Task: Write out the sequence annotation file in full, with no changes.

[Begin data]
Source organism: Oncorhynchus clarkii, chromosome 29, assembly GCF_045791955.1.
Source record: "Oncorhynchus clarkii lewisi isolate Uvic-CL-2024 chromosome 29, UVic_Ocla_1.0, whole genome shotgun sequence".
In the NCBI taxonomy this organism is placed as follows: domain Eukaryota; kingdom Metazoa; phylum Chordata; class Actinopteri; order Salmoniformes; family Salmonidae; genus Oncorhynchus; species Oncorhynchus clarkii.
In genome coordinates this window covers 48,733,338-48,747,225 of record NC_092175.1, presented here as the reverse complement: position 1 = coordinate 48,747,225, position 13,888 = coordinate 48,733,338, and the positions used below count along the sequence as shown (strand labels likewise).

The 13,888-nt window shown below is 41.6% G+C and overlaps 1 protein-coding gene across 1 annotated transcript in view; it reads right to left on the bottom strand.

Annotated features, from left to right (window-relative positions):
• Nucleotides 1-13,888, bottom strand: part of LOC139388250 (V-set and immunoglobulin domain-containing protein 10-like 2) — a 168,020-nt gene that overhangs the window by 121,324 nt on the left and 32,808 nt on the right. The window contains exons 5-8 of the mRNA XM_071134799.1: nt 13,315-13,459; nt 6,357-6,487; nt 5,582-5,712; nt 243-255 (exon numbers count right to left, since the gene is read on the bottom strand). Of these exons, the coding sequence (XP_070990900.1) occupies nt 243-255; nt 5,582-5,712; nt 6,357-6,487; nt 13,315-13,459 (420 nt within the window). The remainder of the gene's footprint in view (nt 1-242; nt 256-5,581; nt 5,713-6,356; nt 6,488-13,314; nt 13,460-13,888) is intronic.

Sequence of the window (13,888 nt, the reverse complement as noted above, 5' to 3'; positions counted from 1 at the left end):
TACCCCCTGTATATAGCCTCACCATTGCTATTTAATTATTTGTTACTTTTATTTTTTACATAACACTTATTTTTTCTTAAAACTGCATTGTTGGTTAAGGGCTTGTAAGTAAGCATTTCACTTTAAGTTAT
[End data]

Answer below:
Source organism: Oncorhynchus clarkii, chromosome 29, assembly GCF_045791955.1.
Source record: "Oncorhynchus clarkii lewisi isolate Uvic-CL-2024 chromosome 29, UVic_Ocla_1.0, whole genome shotgun sequence".
In the NCBI taxonomy this organism is placed as follows: domain Eukaryota; kingdom Metazoa; phylum Chordata; class Actinopteri; order Salmoniformes; family Salmonidae; genus Oncorhynchus; species Oncorhynchus clarkii.
In genome coordinates this window covers 48,733,338-48,747,225 of record NC_092175.1, presented here as the reverse complement: position 1 = coordinate 48,747,225, position 13,888 = coordinate 48,733,338, and the positions used below count along the sequence as shown (strand labels likewise).

The 13,888-nt window shown below is 41.6% G+C and overlaps 1 protein-coding gene across 1 annotated transcript in view; it reads right to left on the bottom strand.

Annotated features, from left to right (window-relative positions):
• Nucleotides 1-13,888, bottom strand: part of LOC139388250 (V-set and immunoglobulin domain-containing protein 10-like 2) — a 168,020-nt gene that overhangs the window by 121,324 nt on the left and 32,808 nt on the right. The window contains exons 5-8 of the mRNA XM_071134799.1: nt 13,315-13,459; nt 6,357-6,487; nt 5,582-5,712; nt 243-255 (exon numbers count right to left, since the gene is read on the bottom strand). Of these exons, the coding sequence (XP_070990900.1) occupies nt 243-255; nt 5,582-5,712; nt 6,357-6,487; nt 13,315-13,459 (420 nt within the window). The remainder of the gene's footprint in view (nt 1-242; nt 256-5,581; nt 5,713-6,356; nt 6,488-13,314; nt 13,460-13,888) is intronic.

Sequence of the window (13,888 nt, the reverse complement as noted above, 5' to 3'; positions counted from 1 at the left end):
TACCCCCTGTATATAGCCTCACCATTGCTATTTAATTATTTGTTACTTTTATTTTTTACATAACACTTATTTTTTCTTAAAACTGCATTGTTGGTTAAGGGCTTGTAAGTAAGCATTTCACTTTAAGTTAT